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Climate Political Economy

Just when the harrowing effects of climate change are becoming all too apparent, public disillusionment toward democracy is spreading, particularly among young people. But climate justice ultimately demands that the liberal-democratic, capitalist model be salvaged.

BRUSSELS – Climate change poses vexing questions concerning not just what rich, high-emitting countries may owe to poor, under-developed ones, but also what those in positions of power today owe to future generations. How should we navigate perceived tradeoffs between pollution and the right to pursue economic development, or between current and future gains? And more to the point, what system of governance is best suited to the challenge?

For those of us who would like to see a much stronger response to climate change, it is easy to enumerate all the ways that democracy is falling short. Consider the United States, one of the largest sources of greenhouse-gas emissions historically. According to a June 2020 Pew Research Center report, two-thirds of Americans say they are concerned about climate change and would like the federal government to do more to address the problem. And later that year, the American people elected a Democratic president with a strong climate-policy platform.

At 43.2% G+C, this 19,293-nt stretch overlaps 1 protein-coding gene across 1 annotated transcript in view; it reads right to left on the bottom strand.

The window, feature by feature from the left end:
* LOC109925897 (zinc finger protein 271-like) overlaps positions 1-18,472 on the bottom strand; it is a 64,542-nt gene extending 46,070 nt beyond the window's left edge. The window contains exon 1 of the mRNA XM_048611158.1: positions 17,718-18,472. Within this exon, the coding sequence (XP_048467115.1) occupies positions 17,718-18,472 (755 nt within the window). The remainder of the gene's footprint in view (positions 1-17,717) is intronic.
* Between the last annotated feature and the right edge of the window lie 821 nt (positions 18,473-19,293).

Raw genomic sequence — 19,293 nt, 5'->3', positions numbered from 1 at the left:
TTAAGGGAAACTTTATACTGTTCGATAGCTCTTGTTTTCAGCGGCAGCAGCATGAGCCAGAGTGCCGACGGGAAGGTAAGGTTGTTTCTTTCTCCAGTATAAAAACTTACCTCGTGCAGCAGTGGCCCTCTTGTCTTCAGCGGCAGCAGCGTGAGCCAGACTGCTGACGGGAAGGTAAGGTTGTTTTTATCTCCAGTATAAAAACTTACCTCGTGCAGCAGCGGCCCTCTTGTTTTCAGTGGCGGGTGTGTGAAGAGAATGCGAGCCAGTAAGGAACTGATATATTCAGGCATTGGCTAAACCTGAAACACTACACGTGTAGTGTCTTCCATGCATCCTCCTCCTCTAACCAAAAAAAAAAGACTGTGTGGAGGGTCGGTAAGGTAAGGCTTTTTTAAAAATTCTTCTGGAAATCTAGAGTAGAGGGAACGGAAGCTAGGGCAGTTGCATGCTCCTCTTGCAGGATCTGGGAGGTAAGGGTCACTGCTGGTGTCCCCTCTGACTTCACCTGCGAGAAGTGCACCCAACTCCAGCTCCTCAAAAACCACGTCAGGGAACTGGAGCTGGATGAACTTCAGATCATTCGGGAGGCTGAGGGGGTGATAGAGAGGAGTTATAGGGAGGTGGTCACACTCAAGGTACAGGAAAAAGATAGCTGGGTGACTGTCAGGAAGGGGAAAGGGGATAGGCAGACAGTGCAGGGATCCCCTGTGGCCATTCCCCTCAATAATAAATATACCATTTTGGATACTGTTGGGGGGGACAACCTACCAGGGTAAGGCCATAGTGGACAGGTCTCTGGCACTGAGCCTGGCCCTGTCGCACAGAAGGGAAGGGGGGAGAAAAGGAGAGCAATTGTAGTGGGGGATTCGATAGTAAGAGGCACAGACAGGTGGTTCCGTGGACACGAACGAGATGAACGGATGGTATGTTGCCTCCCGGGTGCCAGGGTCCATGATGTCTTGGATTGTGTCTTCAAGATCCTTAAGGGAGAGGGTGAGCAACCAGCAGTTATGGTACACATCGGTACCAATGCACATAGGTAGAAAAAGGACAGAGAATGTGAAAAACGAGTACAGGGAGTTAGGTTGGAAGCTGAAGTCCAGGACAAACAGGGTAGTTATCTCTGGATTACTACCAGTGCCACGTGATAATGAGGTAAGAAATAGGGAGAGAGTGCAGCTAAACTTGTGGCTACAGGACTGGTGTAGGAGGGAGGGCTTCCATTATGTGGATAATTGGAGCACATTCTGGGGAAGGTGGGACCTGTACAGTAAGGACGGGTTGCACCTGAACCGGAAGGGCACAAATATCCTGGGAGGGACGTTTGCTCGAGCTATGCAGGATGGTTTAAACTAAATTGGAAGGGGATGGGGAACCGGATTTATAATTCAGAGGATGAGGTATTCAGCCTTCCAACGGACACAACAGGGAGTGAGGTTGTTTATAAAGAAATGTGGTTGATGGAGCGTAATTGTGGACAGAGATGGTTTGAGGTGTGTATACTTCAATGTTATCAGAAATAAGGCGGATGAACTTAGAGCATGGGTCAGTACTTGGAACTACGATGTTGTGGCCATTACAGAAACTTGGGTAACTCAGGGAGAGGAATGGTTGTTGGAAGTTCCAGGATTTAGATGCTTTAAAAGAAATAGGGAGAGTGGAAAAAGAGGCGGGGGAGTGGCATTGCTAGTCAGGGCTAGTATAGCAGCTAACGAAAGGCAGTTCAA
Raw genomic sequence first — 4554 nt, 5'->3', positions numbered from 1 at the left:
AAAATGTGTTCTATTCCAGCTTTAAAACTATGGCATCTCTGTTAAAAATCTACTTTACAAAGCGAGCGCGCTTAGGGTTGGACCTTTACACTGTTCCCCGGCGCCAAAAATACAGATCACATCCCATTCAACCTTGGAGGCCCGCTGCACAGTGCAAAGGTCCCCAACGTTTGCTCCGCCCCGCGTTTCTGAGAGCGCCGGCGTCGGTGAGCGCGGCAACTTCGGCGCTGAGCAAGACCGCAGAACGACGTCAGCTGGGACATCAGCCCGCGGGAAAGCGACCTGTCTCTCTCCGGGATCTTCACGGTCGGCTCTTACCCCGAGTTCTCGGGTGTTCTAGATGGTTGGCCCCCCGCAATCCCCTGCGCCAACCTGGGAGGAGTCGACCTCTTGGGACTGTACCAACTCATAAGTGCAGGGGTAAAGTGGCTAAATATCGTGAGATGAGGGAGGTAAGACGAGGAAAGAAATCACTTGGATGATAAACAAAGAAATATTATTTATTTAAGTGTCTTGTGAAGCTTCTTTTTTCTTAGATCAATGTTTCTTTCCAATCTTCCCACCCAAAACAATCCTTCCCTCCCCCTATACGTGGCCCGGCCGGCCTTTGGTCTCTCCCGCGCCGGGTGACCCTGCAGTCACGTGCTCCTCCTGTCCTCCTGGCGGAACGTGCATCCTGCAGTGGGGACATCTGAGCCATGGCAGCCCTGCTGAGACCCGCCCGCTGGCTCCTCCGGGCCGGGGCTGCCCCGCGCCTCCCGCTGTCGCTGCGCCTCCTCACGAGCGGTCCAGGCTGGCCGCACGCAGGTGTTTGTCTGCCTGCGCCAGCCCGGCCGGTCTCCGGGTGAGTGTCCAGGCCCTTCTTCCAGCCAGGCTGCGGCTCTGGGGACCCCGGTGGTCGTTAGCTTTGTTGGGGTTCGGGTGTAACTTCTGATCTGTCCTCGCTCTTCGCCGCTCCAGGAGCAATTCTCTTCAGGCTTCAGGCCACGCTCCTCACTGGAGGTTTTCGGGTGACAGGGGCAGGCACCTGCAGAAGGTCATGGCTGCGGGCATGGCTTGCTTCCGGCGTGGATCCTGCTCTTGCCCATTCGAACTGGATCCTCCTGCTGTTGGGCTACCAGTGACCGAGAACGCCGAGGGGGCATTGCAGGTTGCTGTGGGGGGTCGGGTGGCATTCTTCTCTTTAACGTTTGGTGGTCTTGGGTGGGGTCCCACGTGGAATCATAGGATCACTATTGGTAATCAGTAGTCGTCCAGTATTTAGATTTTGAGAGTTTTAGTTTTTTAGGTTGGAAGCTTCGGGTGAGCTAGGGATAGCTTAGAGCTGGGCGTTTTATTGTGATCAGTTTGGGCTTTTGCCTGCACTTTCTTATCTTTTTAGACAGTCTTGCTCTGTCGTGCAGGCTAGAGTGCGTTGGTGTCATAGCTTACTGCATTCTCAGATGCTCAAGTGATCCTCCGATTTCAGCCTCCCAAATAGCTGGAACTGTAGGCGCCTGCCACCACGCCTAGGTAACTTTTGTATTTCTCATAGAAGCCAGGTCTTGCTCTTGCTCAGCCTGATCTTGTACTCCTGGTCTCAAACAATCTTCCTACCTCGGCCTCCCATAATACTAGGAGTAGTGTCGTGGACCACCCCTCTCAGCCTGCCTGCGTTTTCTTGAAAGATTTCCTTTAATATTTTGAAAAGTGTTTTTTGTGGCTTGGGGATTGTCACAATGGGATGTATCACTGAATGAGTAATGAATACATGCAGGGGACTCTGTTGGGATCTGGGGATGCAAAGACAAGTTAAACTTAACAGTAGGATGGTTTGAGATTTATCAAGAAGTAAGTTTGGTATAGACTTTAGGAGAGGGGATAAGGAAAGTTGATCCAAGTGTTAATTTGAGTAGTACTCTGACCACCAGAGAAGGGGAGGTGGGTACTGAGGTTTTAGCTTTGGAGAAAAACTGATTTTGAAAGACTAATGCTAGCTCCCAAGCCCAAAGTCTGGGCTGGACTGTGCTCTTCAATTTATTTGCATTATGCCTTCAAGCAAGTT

Yet, owing to resistance by one conservative-leaning Democratic senator, it took a year and a half of grueling negotiations to deliver any climate legislation at all, and some of the gains could soon be jeopardized if climate-conscious Democrats suffer significant losses in this year’s midterm elections.